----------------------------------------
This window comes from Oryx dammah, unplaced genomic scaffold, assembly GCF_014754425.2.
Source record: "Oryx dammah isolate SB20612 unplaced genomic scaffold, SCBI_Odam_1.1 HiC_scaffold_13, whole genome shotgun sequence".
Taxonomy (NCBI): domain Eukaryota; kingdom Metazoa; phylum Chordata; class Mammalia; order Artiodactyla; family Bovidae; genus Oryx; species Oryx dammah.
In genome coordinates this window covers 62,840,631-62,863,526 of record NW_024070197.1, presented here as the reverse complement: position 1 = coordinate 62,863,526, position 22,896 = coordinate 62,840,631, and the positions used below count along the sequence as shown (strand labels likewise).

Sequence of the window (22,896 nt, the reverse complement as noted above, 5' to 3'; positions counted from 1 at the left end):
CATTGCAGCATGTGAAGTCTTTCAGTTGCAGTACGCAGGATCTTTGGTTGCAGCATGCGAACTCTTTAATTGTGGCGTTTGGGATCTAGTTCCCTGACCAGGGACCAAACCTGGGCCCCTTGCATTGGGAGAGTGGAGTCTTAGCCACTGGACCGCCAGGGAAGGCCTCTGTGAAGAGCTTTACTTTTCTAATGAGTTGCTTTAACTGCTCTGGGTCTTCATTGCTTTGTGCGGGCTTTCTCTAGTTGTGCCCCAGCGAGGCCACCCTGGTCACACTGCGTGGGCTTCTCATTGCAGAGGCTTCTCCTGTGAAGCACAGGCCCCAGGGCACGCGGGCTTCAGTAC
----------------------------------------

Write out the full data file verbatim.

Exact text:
This window comes from Oryx dammah, unplaced genomic scaffold, assembly GCF_014754425.2.
Source record: "Oryx dammah isolate SB20612 unplaced genomic scaffold, SCBI_Odam_1.1 HiC_scaffold_13, whole genome shotgun sequence".
Taxonomy (NCBI): domain Eukaryota; kingdom Metazoa; phylum Chordata; class Mammalia; order Artiodactyla; family Bovidae; genus Oryx; species Oryx dammah.
In genome coordinates this window covers 62,840,631-62,863,526 of record NW_024070197.1, presented here as the reverse complement: position 1 = coordinate 62,863,526, position 22,896 = coordinate 62,840,631, and the positions used below count along the sequence as shown (strand labels likewise).

Sequence of the window (22,896 nt, the reverse complement as noted above, 5' to 3'; positions counted from 1 at the left end):
CATTGCAGCATGTGAAGTCTTTCAGTTGCAGTACGCAGGATCTTTGGTTGCAGCATGCGAACTCTTTAATTGTGGCGTTTGGGATCTAGTTCCCTGACCAGGGACCAAACCTGGGCCCCTTGCATTGGGAGAGTGGAGTCTTAGCCACTGGACCGCCAGGGAAGGCCTCTGTGAAGAGCTTTACTTTTCTAATGAGTTGCTTTAACTGCTCTGGGTCTTCATTGCTTTGTGCGGGCTTTCTCTAGTTGTGCCCCAGCGAGGCCACCCTGGTCACACTGCGTGGGCTTCTCATTGCAGAGGCTTCTCCTGTGAAGCACAGGCCCCAGGGCACGCGGGCTTCAGTAC